12th Annual Symposium
Physics of Cancer
Leipzig, Germany
Aug 30 - Sept 1, 2021
Invited Talk
Weakening the actin cortex promotes formation of microtentacles in noncancer cells
Lucina Kainka1, M. Reza Shaebani1, Daniel Bahr2, Daniel A. D. Flormann1, Ludger Santen2,3, Franziska Lautenschläger1,3
1Department of Experimental Physics, Saarland University, 66123 Saarbrücken, Germany
2Department of Theoretical Physics, Saarland University, 66123 Saarbrücken, Germany
3Center for Biophysics, Saarland University, 66123 Saarbrücken, Germany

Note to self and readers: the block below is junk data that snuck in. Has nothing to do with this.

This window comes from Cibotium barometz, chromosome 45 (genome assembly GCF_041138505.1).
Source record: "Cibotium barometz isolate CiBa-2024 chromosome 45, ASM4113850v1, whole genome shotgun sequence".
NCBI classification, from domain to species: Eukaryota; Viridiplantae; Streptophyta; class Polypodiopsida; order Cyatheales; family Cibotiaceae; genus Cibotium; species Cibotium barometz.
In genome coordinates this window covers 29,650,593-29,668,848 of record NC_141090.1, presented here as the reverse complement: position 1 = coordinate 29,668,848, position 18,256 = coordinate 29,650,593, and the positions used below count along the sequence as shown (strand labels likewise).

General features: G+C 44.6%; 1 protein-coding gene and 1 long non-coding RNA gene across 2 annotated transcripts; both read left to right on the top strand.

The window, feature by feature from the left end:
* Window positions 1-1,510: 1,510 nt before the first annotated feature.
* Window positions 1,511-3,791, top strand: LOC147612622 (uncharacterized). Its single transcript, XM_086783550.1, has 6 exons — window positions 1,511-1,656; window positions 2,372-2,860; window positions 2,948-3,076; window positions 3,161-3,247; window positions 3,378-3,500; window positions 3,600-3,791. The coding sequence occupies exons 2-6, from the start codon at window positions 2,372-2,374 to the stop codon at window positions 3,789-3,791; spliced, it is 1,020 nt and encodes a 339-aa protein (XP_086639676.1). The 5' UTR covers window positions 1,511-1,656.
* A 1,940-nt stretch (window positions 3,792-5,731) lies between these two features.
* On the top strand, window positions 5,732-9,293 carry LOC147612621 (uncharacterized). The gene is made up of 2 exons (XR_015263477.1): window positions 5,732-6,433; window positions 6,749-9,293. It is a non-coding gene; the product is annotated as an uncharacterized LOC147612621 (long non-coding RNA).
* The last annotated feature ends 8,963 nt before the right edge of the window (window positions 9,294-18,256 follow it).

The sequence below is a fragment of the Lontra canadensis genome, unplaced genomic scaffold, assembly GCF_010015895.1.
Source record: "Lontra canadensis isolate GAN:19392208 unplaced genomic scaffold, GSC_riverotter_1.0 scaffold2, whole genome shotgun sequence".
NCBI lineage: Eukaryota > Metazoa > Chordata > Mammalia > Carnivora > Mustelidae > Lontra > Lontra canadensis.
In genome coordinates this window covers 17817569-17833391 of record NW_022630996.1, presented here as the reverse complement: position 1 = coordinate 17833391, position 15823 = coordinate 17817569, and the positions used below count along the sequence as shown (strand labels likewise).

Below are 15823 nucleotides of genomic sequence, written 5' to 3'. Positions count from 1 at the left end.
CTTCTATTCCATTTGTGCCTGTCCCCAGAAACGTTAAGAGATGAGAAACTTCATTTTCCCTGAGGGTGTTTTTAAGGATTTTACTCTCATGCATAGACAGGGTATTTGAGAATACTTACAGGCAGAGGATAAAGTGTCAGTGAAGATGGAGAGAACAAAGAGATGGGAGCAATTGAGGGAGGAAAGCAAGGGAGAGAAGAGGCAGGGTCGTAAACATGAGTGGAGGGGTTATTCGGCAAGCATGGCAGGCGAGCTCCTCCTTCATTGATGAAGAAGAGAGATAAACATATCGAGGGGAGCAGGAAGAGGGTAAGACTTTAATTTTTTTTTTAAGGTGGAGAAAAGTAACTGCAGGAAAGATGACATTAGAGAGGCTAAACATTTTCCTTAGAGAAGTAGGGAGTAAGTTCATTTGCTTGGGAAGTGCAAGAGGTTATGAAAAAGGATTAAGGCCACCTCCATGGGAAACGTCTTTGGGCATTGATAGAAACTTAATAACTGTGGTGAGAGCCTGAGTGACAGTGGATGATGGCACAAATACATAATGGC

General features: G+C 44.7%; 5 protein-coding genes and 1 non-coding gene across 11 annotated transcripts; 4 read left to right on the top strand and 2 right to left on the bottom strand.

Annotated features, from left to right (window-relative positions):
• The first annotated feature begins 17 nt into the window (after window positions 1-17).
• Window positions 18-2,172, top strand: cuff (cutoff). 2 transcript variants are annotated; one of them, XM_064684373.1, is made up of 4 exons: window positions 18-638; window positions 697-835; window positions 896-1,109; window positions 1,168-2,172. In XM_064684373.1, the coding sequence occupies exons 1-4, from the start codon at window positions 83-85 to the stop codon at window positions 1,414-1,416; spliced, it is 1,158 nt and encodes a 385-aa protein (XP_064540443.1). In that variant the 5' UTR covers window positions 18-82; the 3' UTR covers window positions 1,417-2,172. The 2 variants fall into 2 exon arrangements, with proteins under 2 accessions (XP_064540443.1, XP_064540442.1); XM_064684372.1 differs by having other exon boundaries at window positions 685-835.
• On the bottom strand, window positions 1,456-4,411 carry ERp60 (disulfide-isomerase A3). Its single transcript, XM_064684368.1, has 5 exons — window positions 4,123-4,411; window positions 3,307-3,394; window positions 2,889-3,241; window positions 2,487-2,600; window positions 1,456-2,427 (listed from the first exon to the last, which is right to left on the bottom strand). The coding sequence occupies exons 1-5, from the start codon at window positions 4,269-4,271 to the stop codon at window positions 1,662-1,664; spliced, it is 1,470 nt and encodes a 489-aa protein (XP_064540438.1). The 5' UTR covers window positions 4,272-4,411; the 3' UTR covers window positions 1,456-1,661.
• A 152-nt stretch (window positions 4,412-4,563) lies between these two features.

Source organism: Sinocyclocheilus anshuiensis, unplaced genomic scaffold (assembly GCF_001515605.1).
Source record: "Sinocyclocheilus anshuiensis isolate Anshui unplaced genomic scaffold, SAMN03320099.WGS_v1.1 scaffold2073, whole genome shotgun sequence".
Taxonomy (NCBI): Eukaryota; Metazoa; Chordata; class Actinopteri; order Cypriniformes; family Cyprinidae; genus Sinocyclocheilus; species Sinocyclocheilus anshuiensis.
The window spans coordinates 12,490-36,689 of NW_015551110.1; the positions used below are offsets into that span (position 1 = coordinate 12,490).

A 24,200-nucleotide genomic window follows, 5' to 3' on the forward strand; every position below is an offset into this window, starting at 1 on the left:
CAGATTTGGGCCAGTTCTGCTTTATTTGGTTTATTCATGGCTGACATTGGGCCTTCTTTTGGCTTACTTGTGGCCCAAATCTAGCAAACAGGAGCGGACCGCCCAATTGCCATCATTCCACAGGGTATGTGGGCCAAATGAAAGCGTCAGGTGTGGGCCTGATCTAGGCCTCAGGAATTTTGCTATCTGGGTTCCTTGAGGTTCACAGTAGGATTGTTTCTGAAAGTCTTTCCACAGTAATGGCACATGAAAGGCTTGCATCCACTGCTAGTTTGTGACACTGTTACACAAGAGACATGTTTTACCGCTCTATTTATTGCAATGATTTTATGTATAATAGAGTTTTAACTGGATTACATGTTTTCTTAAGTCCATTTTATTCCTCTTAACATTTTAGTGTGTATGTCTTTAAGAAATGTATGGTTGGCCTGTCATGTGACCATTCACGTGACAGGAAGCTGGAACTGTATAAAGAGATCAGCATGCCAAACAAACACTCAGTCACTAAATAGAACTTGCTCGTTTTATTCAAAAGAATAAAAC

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Circulating tumor cells have crucial roles in the spread of tumors during metastasis formation. Microtentacles are microtubule-based membrane protrusions generated in circulating tumor cells. Microtentacles facilitate aggregation of these cells, and their adhesion to vessel walls and exit from the bloodstream. Understanding the mechanisms of microtentacle formation is crucial to unravel the conditions that initiate metastasis formation and to improve cancer treatments. In my talk I show that (and how) microtentacles can be generated in noncancer cells in suspension by weakening the actin cortex against the force of growing microtubules. We particuarly analyzed the structure of the actin cortex and quantified number and length of the generated microtentacles. To demonstrate the dynamics of microtubule-based protrusions against soft barriers we developed a stochastic model for growth of microtubules with length-dependent dynamics at their tips. This allows prediction of the influence of barrier stiffness on the microtentacle length distribution.
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